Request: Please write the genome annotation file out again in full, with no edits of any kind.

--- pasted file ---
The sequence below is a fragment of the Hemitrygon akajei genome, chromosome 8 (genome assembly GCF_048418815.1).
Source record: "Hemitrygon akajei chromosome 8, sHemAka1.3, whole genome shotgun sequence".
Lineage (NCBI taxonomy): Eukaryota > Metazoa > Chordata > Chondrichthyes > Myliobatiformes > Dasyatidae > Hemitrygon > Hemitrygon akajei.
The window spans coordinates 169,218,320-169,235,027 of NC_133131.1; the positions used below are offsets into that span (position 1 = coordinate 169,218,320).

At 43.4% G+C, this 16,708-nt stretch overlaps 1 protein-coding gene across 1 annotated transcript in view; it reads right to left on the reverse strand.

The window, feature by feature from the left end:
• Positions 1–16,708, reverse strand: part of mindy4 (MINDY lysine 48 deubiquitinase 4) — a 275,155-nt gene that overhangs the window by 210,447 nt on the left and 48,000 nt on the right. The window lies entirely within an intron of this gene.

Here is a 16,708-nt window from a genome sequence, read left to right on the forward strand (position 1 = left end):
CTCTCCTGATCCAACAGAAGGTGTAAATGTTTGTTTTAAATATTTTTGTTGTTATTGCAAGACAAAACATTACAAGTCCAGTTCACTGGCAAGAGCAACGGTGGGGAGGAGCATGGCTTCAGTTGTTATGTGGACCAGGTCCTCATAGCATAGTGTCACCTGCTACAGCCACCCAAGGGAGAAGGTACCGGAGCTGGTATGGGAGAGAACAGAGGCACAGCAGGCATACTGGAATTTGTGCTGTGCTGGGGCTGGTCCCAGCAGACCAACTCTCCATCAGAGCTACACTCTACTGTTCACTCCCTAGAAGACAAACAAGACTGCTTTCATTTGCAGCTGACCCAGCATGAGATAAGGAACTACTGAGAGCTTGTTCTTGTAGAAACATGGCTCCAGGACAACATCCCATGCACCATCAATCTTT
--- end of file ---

The sequence below is a fragment of the Hemitrygon akajei genome, chromosome 8 (genome assembly GCF_048418815.1).
Source record: "Hemitrygon akajei chromosome 8, sHemAka1.3, whole genome shotgun sequence".
Lineage (NCBI taxonomy): Eukaryota > Metazoa > Chordata > Chondrichthyes > Myliobatiformes > Dasyatidae > Hemitrygon > Hemitrygon akajei.
The window spans coordinates 169,218,320-169,235,027 of NC_133131.1; the positions used below are offsets into that span (position 1 = coordinate 169,218,320).

At 43.4% G+C, this 16,708-nt stretch overlaps 1 protein-coding gene across 1 annotated transcript in view; it reads right to left on the reverse strand.

The window, feature by feature from the left end:
• Positions 1–16,708, reverse strand: part of mindy4 (MINDY lysine 48 deubiquitinase 4) — a 275,155-nt gene that overhangs the window by 210,447 nt on the left and 48,000 nt on the right. The window lies entirely within an intron of this gene.

Here is a 16,708-nt window from a genome sequence, read left to right on the forward strand (position 1 = left end):
CTCTCCTGATCCAACAGAAGGTGTAAATGTTTGTTTTAAATATTTTTGTTGTTATTGCAAGACAAAACATTACAAGTCCAGTTCACTGGCAAGAGCAACGGTGGGGAGGAGCATGGCTTCAGTTGTTATGTGGACCAGGTCCTCATAGCATAGTGTCACCTGCTACAGCCACCCAAGGGAGAAGGTACCGGAGCTGGTATGGGAGAGAACAGAGGCACAGCAGGCATACTGGAATTTGTGCTGTGCTGGGGCTGGTCCCAGCAGACCAACTCTCCATCAGAGCTACACTCTACTGTTCACTCCCTAGAAGACAAACAAGACTGCTTTCATTTGCAGCTGACCCAGCATGAGATAAGGAACTACTGAGAGCTTGTTCTTGTAGAAACATGGCTCCAGGACAACATCCCATGCACCATCAATCTTT